We're hopping back into the Time Tunnel...this time to dig up a late-'90s interview with late Stooges guitarist RON ASHETON by KEN SHIMAMOTO.
It was November 1998. Ron was at his home in Ann Arbor, Michigan. He was talking up the prospects of a release and possible tour by supergroup Wylde Ratzz, off the back of the movie "Velvet Goldmine" for which they'd supplied some of the soundtrack. It failed to materialise and the J Mascis collaboration that helped ignite the Stooges reunion was also in the future.
The interview is one of the most revealing Ron Asheton pieces up until then, laying to rest some misconceptions about his attitude towards fellow Stooge James Williamson, and showing him to be a musician who fervently wanted to not only express his own music as much as reclaim some of his old band's legend.
It's 13 years since he passed from cancer but the reputation of Lobby Loyde is not diminishing. We live in crazy times but one of the sane things occurring right now is that the trailblazing Australian guitarist, bandleader and producer is finally getting his dues outside his homeland.
As leader of the Coloured Balls, Loyde set a benchmark in Australia for innovative hard rock. The "Ball Power" and "Heavy Metal Kid" albums, both released in 1974, are all-time classics. As a player in The Aztecs, Rose Tattoo and solo, the earlier Wild Cherries and Purple Hearts,
Loyde blew up more amplifiers and sent more people deaf than anyone who followed. As a producer in the 1980's, he was a force behind albums for the Sunnyboys, Painters and Dockers, Machinations and X.
Re-issues of his Coloured Balls albums and Lobby's solo work on the Aztec label re-lit the spotlight in Australia in the '90s. Just Add Water Records is deep into a program of vinyl re-issues, out of Berkeley, California.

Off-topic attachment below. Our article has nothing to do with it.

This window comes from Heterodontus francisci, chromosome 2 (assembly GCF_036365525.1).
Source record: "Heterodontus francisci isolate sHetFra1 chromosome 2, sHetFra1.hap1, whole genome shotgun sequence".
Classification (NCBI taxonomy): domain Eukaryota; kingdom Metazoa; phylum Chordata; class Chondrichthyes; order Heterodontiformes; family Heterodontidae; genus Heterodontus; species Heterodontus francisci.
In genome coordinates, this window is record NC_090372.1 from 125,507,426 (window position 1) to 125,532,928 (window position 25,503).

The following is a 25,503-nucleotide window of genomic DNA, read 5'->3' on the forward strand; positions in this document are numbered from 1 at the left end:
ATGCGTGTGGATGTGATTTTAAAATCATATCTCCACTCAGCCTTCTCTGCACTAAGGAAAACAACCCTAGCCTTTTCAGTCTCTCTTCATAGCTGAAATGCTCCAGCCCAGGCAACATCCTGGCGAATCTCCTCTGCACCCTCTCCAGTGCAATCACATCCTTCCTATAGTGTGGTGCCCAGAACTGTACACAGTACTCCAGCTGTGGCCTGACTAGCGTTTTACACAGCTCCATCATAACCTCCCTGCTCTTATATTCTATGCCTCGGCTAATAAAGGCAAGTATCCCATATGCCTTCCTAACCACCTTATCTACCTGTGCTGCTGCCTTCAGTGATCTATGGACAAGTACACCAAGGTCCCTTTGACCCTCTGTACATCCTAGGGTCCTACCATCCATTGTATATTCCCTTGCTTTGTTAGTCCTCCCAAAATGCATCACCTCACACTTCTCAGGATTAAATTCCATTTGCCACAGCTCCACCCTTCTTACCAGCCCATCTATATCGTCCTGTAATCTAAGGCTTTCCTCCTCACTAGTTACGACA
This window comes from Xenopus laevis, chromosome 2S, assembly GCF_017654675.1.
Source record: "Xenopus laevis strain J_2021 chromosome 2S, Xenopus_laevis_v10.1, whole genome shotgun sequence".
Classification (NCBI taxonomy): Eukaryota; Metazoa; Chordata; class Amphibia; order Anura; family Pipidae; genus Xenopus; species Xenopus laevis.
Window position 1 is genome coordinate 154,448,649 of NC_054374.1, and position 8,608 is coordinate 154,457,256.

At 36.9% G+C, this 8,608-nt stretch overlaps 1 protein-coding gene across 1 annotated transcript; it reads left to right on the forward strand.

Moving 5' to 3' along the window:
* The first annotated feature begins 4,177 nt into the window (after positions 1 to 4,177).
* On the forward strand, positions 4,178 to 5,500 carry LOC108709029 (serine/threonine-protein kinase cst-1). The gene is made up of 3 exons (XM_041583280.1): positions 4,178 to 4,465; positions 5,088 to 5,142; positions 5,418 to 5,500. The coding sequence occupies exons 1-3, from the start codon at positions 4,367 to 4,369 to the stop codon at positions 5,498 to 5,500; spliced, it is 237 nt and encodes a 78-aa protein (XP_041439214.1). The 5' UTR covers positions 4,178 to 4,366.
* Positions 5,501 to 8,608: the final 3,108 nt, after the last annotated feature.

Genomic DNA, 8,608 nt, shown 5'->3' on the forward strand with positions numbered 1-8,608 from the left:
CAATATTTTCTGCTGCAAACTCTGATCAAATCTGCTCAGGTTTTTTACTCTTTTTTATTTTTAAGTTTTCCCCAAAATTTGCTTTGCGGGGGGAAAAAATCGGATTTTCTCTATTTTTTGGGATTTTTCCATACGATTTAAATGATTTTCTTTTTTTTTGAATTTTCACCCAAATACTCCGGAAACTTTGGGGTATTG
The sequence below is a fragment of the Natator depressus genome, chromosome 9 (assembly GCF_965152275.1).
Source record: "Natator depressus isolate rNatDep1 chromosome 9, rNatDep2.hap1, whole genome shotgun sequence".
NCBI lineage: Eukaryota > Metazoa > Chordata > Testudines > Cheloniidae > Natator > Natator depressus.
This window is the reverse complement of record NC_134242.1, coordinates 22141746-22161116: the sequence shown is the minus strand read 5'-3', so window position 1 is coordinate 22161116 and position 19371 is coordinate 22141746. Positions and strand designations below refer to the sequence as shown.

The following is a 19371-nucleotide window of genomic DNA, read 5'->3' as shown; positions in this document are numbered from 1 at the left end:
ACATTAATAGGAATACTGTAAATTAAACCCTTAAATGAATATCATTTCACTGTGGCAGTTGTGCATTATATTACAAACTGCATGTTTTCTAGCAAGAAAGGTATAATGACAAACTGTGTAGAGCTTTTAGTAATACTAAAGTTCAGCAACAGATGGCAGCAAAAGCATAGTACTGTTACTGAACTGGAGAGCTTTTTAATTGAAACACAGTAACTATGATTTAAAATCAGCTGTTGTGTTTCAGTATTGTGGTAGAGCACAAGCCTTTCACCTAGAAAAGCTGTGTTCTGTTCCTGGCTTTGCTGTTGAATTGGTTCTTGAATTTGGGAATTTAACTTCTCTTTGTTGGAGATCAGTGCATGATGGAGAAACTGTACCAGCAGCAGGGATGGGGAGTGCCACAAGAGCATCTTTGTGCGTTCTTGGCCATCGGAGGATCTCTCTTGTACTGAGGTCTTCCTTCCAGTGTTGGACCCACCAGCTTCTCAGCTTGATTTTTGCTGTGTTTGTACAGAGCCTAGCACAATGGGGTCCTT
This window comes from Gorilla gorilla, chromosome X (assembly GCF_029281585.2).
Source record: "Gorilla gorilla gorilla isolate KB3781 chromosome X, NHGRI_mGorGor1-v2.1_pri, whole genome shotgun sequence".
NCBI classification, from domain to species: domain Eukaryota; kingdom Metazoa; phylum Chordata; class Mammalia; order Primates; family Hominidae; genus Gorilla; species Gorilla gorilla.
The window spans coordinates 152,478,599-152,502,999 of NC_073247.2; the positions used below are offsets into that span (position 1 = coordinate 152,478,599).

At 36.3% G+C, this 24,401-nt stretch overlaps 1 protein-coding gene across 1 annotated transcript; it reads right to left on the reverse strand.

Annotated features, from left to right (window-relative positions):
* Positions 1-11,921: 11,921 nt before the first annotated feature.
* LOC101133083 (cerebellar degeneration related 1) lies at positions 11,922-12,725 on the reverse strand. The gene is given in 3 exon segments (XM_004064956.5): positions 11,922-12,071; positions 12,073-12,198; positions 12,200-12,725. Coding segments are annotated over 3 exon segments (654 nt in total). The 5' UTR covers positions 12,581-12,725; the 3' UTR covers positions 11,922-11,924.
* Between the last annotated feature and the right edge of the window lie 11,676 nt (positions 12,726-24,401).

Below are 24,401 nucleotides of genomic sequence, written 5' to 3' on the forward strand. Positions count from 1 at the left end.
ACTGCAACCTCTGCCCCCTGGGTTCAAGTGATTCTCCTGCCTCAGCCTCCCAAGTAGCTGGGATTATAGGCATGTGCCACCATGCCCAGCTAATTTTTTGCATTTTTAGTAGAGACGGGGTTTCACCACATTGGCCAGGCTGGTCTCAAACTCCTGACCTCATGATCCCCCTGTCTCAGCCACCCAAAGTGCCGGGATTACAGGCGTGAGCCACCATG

They've done a killer job on three singles and an LP re-issue of "The First Supper Last Or Scenes We Didn't Get To See".
We decided to track down label owner JASON DUNCAN and ask him about Just Add Water's mission to re-visit the music of Lobby Loyde, and a select bunch of other similarly-minded rock and roll outsiders.
Pyongyang Kaengsaeng! - The Dry Retch (Stalingrad)
The UK owes the world an enduring apology for afflicting it with insipid shit like Robbie Williams, but there are signs of redemption if you look hard. You’ll find it seeping out of the cracks in footpaths in big cities outside London, where high-energy outsider bands like The Hip Priests (Nottingham) and Black Bombers (Birmingham) hold the line. From one such dark fissure in Liverpool comes The Dry Retch.
You’ll know the back-story if you saw our recent review of their Stooges-obsessed “A Kick in the Gulags” EP. “Pyongyang Kaengsaeng!” (allegedly Korean for “really shitty car” - would Little Rocket Man lie?) is their latest album - and it was launched on the undercard of a 2020 Brian James Q and A in Nottingham, no less. If tender balladry is your thing, look away, now.